Sandy Hook survivors call on Senate to pass assault weapons ban
Several survivors from the Sandy Hook Elementary School shooting had a simple message on Thursday when they rallied outside of the U.S. Senate in Washington, D.C.: Congress showed the country it can work together to pass gun safety measures and they must do it again for an assault weapons ban.
Survivors of gun violence around the country acknowledged the progress Congress made this summer when it passed a bipartisan gun control bill for the first time in nearly three decades, but they argue it is not enough to prevent further mass shootings. They want to renew the federal assault weapons ban that expired 18 years ago.
Passage, however, remains a challenge in a divided Senate.
The former Sandy Hook students spoke at a rally organized by March Fourth, a nonprofit group that formed days after the Highland Park, Ill., mass shooting this summer. The group is pushing for senators to support an assault weapons ban. Sen. Chris Murphy, D-Conn., who helped craft the bipartisan bill, also spoke at the protest to join in the calls for further action.
Congress implemented an assault weapons ban in 1994, but it expired in 2004 and has not been restored despite pushes from some Democratic lawmakers and gun control advocates. The House passed legislation banning such firearms in July, but it has no prospects of clearing a split 50-50 Senate, where Republican votes are required to move most bills forward. President Joe Biden has said he would sign a ban into law if it ever made it to his desk.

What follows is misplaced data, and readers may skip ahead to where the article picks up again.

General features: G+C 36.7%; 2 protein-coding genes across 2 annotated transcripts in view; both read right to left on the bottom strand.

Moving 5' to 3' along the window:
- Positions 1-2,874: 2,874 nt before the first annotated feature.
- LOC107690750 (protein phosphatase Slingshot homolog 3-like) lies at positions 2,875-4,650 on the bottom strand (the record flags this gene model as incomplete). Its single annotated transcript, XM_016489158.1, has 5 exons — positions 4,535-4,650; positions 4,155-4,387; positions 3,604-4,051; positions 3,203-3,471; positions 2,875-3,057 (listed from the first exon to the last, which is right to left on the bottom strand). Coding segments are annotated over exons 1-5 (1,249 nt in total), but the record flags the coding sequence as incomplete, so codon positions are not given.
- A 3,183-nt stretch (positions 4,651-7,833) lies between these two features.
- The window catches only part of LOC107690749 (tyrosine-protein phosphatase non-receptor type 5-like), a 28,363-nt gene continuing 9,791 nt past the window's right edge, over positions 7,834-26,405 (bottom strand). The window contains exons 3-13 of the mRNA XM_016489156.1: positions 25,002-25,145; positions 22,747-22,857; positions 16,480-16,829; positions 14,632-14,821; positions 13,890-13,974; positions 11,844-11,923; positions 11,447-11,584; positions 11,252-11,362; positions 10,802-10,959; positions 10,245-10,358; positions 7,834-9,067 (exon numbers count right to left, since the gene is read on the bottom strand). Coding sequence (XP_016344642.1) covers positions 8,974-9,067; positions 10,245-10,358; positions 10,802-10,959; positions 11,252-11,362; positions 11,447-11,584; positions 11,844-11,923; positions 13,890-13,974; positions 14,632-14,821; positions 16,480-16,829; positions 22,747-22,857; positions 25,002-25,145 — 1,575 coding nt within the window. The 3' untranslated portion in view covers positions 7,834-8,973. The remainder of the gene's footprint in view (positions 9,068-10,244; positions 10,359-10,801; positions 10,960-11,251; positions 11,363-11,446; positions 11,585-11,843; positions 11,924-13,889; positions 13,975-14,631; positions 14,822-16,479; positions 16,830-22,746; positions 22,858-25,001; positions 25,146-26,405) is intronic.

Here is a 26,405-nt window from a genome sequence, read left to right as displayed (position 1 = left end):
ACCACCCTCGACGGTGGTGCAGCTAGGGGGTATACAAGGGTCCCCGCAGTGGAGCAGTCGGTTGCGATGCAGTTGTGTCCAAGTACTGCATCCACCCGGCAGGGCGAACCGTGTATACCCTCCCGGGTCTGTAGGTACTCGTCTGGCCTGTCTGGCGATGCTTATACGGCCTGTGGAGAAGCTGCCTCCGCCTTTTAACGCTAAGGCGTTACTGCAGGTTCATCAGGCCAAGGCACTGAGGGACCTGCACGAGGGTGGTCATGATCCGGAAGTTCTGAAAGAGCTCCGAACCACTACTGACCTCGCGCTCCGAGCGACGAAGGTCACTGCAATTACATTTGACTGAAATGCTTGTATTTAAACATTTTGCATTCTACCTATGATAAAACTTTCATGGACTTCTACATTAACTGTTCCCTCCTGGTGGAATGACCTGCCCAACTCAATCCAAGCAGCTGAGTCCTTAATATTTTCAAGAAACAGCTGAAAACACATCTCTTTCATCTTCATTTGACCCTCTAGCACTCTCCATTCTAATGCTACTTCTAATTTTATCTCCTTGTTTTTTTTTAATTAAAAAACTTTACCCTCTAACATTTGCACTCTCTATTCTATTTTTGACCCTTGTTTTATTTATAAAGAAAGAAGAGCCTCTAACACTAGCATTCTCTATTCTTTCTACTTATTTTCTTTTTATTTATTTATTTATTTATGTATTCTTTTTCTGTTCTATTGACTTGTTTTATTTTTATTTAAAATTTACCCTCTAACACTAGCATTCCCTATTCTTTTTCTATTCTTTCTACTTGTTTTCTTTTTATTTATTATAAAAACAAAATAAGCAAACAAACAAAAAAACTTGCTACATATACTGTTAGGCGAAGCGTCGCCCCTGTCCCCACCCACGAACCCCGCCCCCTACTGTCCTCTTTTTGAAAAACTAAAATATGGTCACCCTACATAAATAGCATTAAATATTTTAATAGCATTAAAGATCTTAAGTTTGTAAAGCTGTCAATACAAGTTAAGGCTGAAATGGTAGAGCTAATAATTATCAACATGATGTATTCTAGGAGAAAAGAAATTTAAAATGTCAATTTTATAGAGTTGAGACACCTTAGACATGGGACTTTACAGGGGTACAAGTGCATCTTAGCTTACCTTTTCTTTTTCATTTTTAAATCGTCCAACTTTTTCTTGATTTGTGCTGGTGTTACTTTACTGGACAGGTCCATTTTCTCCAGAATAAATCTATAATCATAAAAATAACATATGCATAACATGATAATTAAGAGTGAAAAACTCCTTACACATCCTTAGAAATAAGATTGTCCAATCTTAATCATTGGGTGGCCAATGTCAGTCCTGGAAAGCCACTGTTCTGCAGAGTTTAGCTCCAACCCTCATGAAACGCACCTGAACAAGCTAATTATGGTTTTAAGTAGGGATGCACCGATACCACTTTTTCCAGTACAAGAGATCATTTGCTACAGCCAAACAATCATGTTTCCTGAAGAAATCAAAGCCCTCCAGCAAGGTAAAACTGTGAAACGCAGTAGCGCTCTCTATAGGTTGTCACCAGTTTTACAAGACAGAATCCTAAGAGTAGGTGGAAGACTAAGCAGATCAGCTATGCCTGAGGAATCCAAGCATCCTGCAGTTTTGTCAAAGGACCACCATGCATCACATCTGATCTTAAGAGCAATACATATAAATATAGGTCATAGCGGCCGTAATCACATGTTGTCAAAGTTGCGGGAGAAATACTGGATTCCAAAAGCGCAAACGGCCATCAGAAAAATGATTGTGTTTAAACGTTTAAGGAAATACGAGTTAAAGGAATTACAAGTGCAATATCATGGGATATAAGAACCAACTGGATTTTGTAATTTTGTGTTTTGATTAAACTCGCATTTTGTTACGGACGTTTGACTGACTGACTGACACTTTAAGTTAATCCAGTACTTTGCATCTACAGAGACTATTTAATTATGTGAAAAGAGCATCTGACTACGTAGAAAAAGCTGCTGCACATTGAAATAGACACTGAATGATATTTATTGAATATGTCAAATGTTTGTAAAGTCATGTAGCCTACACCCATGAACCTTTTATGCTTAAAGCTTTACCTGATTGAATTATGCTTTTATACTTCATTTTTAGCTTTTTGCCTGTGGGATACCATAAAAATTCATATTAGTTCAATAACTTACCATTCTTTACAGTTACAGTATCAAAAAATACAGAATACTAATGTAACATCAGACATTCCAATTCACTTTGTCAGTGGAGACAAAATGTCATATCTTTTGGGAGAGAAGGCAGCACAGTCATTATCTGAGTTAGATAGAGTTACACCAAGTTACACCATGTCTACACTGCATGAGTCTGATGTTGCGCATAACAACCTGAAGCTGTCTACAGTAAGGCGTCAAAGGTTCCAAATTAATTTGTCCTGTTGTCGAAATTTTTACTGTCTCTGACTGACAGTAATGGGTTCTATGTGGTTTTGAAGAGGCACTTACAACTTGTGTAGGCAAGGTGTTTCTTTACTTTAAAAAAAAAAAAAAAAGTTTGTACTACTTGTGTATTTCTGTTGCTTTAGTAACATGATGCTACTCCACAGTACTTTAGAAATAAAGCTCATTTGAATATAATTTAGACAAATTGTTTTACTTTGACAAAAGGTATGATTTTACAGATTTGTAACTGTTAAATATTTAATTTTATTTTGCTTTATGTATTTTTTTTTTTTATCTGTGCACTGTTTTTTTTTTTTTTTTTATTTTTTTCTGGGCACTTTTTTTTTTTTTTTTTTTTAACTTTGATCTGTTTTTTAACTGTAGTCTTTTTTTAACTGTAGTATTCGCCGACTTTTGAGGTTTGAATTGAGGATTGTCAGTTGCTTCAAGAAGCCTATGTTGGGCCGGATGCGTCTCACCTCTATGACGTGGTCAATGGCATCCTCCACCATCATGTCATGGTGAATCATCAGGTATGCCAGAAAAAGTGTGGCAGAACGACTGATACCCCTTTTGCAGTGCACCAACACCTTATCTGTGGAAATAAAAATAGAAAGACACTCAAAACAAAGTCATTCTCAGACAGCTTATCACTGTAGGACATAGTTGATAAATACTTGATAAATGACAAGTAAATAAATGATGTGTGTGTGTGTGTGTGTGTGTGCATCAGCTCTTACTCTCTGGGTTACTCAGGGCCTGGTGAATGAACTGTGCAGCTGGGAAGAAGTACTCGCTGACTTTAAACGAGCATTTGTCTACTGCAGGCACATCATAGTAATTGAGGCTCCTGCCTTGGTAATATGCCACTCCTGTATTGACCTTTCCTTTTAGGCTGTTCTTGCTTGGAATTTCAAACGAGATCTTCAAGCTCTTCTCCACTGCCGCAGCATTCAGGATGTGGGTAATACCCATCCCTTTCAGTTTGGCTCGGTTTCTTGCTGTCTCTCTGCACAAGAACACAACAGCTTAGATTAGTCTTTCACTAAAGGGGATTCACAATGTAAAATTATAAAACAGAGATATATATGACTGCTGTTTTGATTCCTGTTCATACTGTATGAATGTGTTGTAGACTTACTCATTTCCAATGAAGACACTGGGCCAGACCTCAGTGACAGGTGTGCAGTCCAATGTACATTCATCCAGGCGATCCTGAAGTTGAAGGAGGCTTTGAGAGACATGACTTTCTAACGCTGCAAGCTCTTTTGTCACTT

Survivors from mass shootings across the U.S. shared their stories to a crowd of a couple of hundred people who listened in near silence and occasionally wiped away tears. Along with speakers from Newtown, others in attendance were survivors and families who lost loved ones in the Uvalde, Texas, school shooting and the Pulse nightclub shooting in Orlando.
The Sandy Hook shooting happened 10 years ago this December when a gunman killed 20 children and six educators within a matter of minutes. The students who were at the school that day in 2012 described how the pain and trauma still lives with them a decade later — and how they relive it when they see other communities disrupted by gun violence.
Now they are urgently calling for change to prevent more shootings around the country in schools, places of worship and movie theaters.
Leah Crebbin, a co-chair of Junior Newtown Action Alliance, read a speech written by her friend and fellow co-chair, Jackie Hegarty. Hegarty was in second grade when the gunman entered her school, and she said the shooting “still haunts me at 17 years old.”
“We had expectations that after this tragedy there would be change. What we didn’t know is that our mass shooting wouldn’t be the last,” Hegarty’s speech said. “Congress should have banned these weapons of war after Sandy Hook.”
After some unsuccessful attempts to pass legislation nationally on gun control since Sandy Hook, Congress was able to push through something incremental after the mass shootings this year in Buffalo and Uvalde.
Murphy, who championed the bipartisan gun safety bill, agreed that more needs to be done beyond the legislation. His bill, among other things, strengthened background checks for those buying firearms under age 21 and incentivized states to pass a “red flag” law that permits a court to temporarily prevent someone from buying a gun if they are a threat to themselves or others.
Murphy said the passage of the bipartisan gun bill showed that “the gun lobby is beatable” and “doesn’t run” Congress. But as he has publicly said before, he knows further changes will take a lot more time before more comprehensive gun safety measures will be implemented.
“We’re going to lose a couple of times before we win, but we’ve shown what’s possible this summer with the Bipartisan Safer Communities Act,” Murphy said. “The only way that happens is by my colleagues believing they have more to fear from you than from the gun lobby.”